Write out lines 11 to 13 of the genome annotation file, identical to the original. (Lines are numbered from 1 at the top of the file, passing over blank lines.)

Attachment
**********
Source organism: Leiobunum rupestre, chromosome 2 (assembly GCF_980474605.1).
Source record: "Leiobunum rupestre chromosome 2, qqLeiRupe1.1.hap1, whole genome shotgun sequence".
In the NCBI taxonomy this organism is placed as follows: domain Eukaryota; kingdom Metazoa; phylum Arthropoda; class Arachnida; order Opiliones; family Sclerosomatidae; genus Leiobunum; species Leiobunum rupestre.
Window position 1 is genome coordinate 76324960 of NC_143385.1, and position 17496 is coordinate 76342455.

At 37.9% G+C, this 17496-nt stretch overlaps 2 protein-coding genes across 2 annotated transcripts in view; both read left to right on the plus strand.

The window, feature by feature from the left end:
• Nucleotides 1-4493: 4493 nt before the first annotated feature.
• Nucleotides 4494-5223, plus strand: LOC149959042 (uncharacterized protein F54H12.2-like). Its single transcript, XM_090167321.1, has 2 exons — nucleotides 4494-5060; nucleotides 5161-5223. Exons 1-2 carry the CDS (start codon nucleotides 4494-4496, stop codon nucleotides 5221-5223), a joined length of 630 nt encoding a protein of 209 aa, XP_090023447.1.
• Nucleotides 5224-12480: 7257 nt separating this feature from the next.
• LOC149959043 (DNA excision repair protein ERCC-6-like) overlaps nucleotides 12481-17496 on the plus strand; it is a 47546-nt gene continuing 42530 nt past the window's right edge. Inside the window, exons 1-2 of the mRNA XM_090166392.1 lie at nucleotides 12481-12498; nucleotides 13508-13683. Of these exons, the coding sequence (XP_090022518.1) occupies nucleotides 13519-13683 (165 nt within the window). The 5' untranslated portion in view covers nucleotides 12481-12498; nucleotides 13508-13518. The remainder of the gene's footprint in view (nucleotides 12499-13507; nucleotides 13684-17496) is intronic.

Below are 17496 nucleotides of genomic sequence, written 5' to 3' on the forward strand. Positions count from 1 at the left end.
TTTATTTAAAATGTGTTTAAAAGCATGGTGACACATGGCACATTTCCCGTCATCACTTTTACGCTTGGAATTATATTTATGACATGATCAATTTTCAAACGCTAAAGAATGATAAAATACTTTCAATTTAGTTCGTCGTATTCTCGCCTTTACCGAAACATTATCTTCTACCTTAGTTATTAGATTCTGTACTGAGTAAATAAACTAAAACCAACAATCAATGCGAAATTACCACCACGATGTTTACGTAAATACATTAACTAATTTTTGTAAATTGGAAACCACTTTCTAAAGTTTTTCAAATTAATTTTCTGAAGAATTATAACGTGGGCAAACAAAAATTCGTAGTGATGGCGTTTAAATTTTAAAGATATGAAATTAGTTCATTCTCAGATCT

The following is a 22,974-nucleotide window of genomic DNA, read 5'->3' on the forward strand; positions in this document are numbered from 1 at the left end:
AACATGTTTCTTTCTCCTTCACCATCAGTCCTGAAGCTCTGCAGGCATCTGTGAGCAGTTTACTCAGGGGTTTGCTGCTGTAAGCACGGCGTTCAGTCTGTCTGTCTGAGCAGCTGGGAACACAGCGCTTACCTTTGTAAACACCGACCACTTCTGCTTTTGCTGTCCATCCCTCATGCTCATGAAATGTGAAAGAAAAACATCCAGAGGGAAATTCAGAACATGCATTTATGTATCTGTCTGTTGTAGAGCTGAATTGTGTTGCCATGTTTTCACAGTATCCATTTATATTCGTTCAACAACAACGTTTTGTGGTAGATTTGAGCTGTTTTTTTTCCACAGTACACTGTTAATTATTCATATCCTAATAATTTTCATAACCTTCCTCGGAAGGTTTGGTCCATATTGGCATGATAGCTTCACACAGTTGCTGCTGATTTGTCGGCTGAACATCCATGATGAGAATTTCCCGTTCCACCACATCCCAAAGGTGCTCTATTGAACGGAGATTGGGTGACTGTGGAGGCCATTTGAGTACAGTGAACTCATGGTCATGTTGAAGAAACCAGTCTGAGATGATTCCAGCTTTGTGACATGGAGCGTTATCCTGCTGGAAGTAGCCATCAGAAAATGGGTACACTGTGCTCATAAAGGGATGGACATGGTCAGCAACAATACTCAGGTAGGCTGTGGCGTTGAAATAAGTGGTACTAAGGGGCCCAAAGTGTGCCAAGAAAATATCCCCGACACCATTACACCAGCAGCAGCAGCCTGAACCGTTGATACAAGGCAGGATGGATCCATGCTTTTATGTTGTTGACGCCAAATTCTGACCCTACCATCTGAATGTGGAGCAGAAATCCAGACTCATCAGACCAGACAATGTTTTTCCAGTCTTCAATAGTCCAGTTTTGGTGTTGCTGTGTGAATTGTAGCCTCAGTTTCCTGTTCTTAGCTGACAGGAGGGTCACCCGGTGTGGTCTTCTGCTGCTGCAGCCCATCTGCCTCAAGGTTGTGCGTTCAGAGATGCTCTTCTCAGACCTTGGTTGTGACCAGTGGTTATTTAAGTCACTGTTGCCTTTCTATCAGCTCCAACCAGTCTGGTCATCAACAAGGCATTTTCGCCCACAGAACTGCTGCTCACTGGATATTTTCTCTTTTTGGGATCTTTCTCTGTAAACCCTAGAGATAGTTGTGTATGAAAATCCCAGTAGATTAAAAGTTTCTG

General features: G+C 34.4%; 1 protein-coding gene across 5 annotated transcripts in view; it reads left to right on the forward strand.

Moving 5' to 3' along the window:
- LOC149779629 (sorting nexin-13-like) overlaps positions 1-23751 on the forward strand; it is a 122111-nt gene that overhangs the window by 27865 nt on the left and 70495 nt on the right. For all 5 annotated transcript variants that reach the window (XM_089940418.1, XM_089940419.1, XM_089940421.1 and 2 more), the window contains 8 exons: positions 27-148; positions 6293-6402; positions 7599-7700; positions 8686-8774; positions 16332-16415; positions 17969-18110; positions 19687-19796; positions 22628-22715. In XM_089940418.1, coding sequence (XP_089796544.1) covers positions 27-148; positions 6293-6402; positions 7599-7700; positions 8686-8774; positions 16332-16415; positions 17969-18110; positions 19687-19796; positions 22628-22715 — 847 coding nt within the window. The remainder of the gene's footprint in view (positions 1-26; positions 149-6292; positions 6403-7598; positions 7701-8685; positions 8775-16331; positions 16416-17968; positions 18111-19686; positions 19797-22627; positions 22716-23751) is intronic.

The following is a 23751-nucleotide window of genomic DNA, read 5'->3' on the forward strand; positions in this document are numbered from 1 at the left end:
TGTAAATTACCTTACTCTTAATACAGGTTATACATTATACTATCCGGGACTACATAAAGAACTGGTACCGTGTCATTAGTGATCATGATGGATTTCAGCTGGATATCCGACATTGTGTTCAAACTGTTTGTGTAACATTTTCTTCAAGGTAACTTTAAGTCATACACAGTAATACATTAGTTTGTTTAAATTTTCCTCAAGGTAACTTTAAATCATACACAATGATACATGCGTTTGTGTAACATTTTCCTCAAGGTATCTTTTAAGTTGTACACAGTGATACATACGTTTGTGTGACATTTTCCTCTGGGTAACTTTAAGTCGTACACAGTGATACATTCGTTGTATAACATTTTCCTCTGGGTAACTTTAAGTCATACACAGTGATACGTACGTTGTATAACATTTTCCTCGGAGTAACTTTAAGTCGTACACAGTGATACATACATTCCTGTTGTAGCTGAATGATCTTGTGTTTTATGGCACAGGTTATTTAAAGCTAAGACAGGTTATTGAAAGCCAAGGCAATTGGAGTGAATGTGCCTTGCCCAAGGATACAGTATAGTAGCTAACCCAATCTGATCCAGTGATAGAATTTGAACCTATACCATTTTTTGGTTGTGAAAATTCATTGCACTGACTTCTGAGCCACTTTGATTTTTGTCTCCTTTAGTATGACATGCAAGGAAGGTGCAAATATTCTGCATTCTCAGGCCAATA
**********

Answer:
Below are 17496 nucleotides of genomic sequence, written 5' to 3' on the forward strand. Positions count from 1 at the left end.
TTTATTTAAAATGTGTTTAAAAGCATGGTGACACATGGCACATTTCCCGTCATCACTTTTACGCTTGGAATTATATTTATGACATGATCAATTTTCAAACGCTAAAGAATGATAAAATACTTTCAATTTAGTTCGTCGTATTCTCGCCTTTACCGAAACATTATCTTCTACCTTAGTTATTAGATTCTGTACTGAGTAAATAAACTAAAACCAACAATCAATGCGAAATTACCACCACGATGTTTACGTAAATACATTAACTAATTTTTGTAAATTGGAAACCACTTTCTAAAGTTTTTCAAATTAATTTTCTGAAGAATTATAACGTGGGCAAACAAAAATTCGTAGTGATGGCGTTTAAATTTTAAAGATATGAAATTAGTTCATTCTCAGATCT

The following is a 22,974-nucleotide window of genomic DNA, read 5'->3' on the forward strand; positions in this document are numbered from 1 at the left end: